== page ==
This 21 SSD add-in card should sort you out for game storage for at least a decade

Apex Storage X21 multi-SSD add-in card
(Image credit: Apex Storage)

We've come to expect some real mighty storage hogs gobbling up gigabytes over the years, but maybe there's an answer. No it's not game developers making their games any smaller, don't be silly. It's loading up 21 M.2 SSDs across a single add-in card, such as this Apex Storage X21.

This enormous add-in card houses up to 168TB of speedy storage (via Tom's Hardware). By my very complex calculations, that's enough space to install Microsoft Flight Simulator 1,400 times, but it would require 21 8TB SSDs. If you're using Sabrent's Rocket 4 Plus 8TB drives, that will set you back around $21,000—maybe you can get a bulk discount or something? That's without the price of the Apex Storage X21, which isn't listed on Apex Storage's site.

All the speeds and feeds are, though. The Apex Storage X21 offers up to 30.5GB/s sequential read speeds and 26.5GB/s sequential write speeds. In terms of IOPS, that's 7.5M read and 6.2M write. That's certainly quick enough for most of our humble gaming needs, but clearly this is kit intended for more data centre-focused deployments.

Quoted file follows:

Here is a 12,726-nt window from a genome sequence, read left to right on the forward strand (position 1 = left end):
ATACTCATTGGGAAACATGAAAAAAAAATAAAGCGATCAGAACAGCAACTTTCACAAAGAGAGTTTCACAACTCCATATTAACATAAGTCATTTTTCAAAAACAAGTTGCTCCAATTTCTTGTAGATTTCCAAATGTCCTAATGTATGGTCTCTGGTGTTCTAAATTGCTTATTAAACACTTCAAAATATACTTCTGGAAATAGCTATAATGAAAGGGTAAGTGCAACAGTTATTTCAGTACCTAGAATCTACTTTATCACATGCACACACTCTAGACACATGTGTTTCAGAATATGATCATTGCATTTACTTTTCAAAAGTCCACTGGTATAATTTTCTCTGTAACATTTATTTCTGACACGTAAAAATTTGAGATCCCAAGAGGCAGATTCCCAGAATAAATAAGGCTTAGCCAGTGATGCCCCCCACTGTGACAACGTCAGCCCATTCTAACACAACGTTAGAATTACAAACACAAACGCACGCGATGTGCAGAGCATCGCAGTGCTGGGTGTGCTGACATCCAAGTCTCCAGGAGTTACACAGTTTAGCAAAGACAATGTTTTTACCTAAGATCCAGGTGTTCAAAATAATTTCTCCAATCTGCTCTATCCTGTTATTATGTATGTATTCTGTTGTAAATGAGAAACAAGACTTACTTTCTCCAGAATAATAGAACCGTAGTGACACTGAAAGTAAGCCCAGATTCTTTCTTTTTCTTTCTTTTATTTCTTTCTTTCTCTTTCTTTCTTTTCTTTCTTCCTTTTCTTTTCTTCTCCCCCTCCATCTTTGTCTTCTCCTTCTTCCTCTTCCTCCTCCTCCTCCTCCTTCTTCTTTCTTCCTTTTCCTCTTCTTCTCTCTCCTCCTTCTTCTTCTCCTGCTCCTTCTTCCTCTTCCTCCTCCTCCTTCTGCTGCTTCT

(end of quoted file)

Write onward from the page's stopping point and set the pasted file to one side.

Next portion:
Still, there's no one to tell you that you can't plug one of these babies into your gaming PC. You wouldn't need to load it up with the most expensive, $1,100 a pop 8TB drives. Some of the best SSDs for gaming are 1/10th of that price for a quarter of the capacity.

The add-in card will work just fine with Windows 10/11 and Linux, too, and takes up just one PCIe 4.0 x16 slot in your machine. Cooling might be a factor to consider, though. There's a heatsink to keep the onboard processing cool, which in turn keeps the load entirely on the card and off your CPU, but none of the drives are independently cooled. Some do appear to be sandwiched close together, as this add-in card has four different planes loaded up with SSDs to hit that 21 drive total. 

So add a heap of fans to your shopping list, too. All together this is one expensive upgrade, but, hey, if PC gaming isn't overkill, what is?


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Jacob Ridley
Senior Hardware Editor

Jacob earned his first byline writing for his own tech blog. From there, he graduated to professionally breaking things as hardware writer at PCGamesN, and would go on to run the team as hardware editor. Since then he's joined PC Gamer's top staff as senior hardware editor, where he spends his days reporting on the latest developments in the technology and gaming industries and testing the newest PC components.